Now that your children have had a week or two off from school and are starting to get restless for new adventures, it's a good time to give them some good books to read.
Of course, books that tell stories are always popular, but this summer I urge you to add to your child's reading list some books that are fun and educational--and I happen to have a few to recommend that are suited to grade-school and middle-school students.
It is a popular belief that most American students don't know as much about science as they really should. I think part of the problem is that many science books are dry and hopelessly technical.
But I have found a wonderful series of "user-friendly" books on some general topics in science.
The "Magical School Bus" series consists of four books that explore the human body, outer space, Earth and water.
The school bus is magical because, in each book, it suddenly becomes microscopic so that the children on board can actually enter whatever it is they're exploring, for a close-up tour.
"At the Waterworks," for example, explains how water is provided and used on Earth, from the formation of clouds to distribution to farms and cities.
Writer Joanna Cole uses simple language, humor and real-life examples: Bruce Degen's vibrant watercolors give every page some drama and clear demonstrations of scientific concepts.
Other "Magic School Bus" books include "Lost in Outer Space," "Inside the Human Body" and "Inside the Earth." Each one sells for $3.95 in paperback.
For girls and boys whose scientific interests point toward the heavens, try the "Library of the Universe" series, by noted science fiction writer Isaac Asimov.
Each thin paperback in Asimov's series includes a glossary of terms, discussions of current theories and recent discoveries, an "Unexplained Mysteries" section, and gorgeous color photographs on every page.
I recommend "Quasars, Pulsars and Black Holes" and "Unidentified Flying Objects." Asimov also includes several books on dinosaurs in his series. Each title costs about $4.95.
History is another topic that tends to put many young people to sleep. Not so with these next titles!
Show me a child who likes cartoons, and I'll show you a budding historian--once he or she has read "The Cartoon History of the Universe," by Larry Godnick.
This giant paperback (360 pages) takes the reader on a fast-paced and entertaining trip from the Big Bang to Alexander the Great.
In between the child learns about man's earliest tools, early civilizations, the Trojan War and Athens.
Godnick includes some sophisticated puns and humorous allusions that adults will enjoy, too.
"The Cartoon History of the Universe" has won praise from Carl Sagan and Richard Leakey--and from Monty Python for its wit. It costs $14.95.
For a look at some heroes of more modern history, try the biographies in the "History of the Civil Rights Movement" series.
The book about Thurgood Marshall, the first black to serve on the U.S. Supreme Court, is especially timely since he announced his retirement just last week.
Jesse Jackson, Rosa Parks and Malcolm X are among the other leaders featured in this series.
Each paperback contains black-and-white photographs and costs $7.95.
"Faithful Elephants" is also a look at history, but describes a specific and rather heartbreaking event: the killing of some beloved animals at a Tokyo zoo during World War II.
Fearing that some animals might escape and hurt people if the Ueno Zoo were bombed, the Japanese government ordered that all "dangerous" animals be destroyed.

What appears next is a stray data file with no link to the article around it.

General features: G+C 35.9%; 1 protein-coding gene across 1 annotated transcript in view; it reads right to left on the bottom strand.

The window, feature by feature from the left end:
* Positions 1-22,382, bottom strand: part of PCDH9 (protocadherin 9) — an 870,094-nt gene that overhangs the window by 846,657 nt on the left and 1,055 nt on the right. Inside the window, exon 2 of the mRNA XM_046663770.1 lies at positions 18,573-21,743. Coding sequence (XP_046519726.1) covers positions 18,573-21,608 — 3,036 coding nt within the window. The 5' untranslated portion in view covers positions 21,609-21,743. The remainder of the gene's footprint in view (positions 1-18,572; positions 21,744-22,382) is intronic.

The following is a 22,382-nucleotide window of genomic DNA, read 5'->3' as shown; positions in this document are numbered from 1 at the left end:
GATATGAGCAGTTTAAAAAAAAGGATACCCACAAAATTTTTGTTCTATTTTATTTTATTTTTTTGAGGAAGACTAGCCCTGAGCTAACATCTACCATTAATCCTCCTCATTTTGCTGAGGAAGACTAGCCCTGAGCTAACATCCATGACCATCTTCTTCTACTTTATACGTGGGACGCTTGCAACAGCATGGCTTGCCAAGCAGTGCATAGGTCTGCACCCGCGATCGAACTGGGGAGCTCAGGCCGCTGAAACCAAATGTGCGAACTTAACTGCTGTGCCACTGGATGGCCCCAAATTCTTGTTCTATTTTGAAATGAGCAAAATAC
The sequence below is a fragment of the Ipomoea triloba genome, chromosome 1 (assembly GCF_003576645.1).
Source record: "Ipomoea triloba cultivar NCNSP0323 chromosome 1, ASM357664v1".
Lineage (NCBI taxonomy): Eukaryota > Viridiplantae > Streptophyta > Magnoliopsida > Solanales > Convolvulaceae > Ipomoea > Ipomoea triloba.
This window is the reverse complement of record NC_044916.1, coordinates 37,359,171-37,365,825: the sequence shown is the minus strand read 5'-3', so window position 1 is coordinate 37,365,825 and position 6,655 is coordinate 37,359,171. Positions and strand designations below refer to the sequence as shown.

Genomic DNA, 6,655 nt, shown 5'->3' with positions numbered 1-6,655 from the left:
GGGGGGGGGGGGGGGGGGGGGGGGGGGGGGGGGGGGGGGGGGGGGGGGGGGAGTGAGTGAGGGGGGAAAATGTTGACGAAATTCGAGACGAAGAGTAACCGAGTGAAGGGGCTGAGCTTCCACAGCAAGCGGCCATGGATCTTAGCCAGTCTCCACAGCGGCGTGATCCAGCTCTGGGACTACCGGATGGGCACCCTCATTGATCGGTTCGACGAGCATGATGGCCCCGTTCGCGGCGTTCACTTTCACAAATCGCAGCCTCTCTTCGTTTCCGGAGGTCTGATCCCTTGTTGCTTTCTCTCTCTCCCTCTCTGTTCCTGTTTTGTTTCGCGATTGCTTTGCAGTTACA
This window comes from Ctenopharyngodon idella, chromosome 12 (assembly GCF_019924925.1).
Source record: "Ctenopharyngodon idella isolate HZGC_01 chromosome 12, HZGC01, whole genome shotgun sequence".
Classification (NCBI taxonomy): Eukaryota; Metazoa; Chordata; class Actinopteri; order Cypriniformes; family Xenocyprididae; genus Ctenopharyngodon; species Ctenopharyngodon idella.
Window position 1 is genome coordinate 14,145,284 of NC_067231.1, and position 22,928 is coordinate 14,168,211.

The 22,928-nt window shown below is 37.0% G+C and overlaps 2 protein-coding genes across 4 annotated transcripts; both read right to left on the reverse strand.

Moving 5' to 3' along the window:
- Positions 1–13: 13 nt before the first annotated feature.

Written by elephant keeper Yuko Tsuchiya, the book sells in hardcover for $13.95. Ted Lewin provides beautiful and poignant watercolor illustrations.
Your son or daughter can make history much more personal by exploring "Do People Grow on Trees? Genealogy for Kids and Other Beginners."
It invites the reader to "be an Ancestor Detector and discover your family heritage." He or she will learn how to interview relatives, decipher old-fashioned penmanship, interpret origins of surnames, and make a family tree.
Dubbed the "Official Ellis Island Handbook," this guide also provides a lot of fascinating information and photographs about Ellis Island and the general immigration experience. There's also a special section on the unique circumstances of the "Involuntary Americans: The Africans."
Written by Ira Wolfman, with a foreword by Alex Haley, "Do People Grow on Trees?" costs $9.95 in paperback.
You're never too young to start caring about other people, and "Uncle Willie and the Soup Kitchen" can help nurture your child's social awareness and compassion.
In the book, a boy visits a soup kitchen where his Uncle Willie serves meals to the homeless.
At first, the young narrator is a little frightened and disdainful of the homeless men and women. But by the end of the story he learns that they are indeed human beings deserving of dignity--and that, as Uncle Willie says, "sometimes people need help."
"Uncle Willie" was written and illustrated by DyAnne DiSalvo-Ryan and sells in hardcover for $13.95.
There's been a lot of talk lately about "values education." And while most parents want their children to acquire honorable ethics, some aren't sure how to teach something so abstract.
"The Kids' Book of Questions," by Gregory Stock, can help.
This paperback is simply a collection of fairly profound questions that will help you and your child begin discussions about right and wrong, why adults act the way they do, the temptation of money, and the nature of power.
These "deep" topics are made simple and applicable to daily life through questions such as "Do you think boys or girls have it easier?" and "If you could be invisible for a day, what would you do?"
My favorite in the book is, "Of all the things you have been told about God and about religion, what do you think is true and what do you think isn't?"
"The Kids' Book of Questions" costs $4.95.